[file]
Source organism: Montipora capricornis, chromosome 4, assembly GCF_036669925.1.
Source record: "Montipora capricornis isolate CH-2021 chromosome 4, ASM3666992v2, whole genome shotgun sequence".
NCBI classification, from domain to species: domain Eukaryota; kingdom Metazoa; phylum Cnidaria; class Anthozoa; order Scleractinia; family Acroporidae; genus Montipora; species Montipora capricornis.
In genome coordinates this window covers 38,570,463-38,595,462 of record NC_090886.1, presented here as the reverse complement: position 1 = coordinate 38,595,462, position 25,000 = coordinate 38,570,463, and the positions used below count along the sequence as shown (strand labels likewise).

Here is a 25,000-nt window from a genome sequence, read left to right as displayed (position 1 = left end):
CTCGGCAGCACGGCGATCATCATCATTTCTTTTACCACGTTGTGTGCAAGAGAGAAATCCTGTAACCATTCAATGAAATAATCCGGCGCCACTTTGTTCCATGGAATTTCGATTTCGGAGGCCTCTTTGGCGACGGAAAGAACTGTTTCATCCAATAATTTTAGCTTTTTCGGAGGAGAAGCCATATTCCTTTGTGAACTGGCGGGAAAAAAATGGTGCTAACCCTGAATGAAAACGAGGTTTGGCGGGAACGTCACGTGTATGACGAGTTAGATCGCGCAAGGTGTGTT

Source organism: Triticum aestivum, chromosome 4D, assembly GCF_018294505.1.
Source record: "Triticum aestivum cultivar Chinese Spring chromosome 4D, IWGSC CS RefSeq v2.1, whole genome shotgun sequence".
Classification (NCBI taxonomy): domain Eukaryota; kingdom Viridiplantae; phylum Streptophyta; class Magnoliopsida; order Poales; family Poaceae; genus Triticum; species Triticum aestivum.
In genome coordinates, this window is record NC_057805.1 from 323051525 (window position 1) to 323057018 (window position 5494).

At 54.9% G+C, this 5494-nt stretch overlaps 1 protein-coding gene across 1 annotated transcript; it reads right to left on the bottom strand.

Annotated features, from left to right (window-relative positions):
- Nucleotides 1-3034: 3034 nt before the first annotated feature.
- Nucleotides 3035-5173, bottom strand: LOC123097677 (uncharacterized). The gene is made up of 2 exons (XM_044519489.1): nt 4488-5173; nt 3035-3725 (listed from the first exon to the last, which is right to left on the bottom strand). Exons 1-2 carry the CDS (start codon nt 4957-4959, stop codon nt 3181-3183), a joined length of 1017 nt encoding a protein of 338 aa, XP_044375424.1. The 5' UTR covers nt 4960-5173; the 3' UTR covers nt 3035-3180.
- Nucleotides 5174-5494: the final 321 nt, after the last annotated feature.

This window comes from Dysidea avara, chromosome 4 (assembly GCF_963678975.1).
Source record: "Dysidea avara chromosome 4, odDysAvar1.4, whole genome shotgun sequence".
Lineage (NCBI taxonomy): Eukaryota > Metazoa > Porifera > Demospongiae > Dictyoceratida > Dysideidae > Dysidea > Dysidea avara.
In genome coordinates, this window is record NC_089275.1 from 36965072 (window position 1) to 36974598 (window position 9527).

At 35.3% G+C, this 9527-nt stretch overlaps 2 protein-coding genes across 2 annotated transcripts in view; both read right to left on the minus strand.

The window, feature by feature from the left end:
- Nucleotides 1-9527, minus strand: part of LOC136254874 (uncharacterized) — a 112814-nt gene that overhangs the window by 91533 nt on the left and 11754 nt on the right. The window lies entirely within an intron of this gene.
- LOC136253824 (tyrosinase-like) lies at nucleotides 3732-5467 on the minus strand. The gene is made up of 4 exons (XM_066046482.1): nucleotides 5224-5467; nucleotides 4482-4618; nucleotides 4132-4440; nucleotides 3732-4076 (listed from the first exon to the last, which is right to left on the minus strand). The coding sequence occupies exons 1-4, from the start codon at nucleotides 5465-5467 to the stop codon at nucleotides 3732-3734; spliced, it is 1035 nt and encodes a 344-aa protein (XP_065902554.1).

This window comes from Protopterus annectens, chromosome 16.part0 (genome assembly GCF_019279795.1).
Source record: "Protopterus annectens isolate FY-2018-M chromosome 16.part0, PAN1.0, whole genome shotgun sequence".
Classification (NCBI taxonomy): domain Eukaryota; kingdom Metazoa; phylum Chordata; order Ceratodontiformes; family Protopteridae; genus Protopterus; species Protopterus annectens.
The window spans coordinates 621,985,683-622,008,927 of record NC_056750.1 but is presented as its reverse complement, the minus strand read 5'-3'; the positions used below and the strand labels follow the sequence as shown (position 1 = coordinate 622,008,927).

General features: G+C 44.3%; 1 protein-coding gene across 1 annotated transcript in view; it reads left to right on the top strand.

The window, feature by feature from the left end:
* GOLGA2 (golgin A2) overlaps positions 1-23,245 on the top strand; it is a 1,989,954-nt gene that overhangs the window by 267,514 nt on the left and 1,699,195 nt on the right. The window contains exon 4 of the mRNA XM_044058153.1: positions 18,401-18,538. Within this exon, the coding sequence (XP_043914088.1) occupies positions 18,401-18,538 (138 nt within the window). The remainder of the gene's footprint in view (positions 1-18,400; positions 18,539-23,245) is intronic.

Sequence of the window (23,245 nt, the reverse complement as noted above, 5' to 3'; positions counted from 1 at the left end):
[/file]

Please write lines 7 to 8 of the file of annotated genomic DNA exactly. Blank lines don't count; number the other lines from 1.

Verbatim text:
Source organism: Triticum aestivum, chromosome 4D, assembly GCF_018294505.1.
Source record: "Triticum aestivum cultivar Chinese Spring chromosome 4D, IWGSC CS RefSeq v2.1, whole genome shotgun sequence".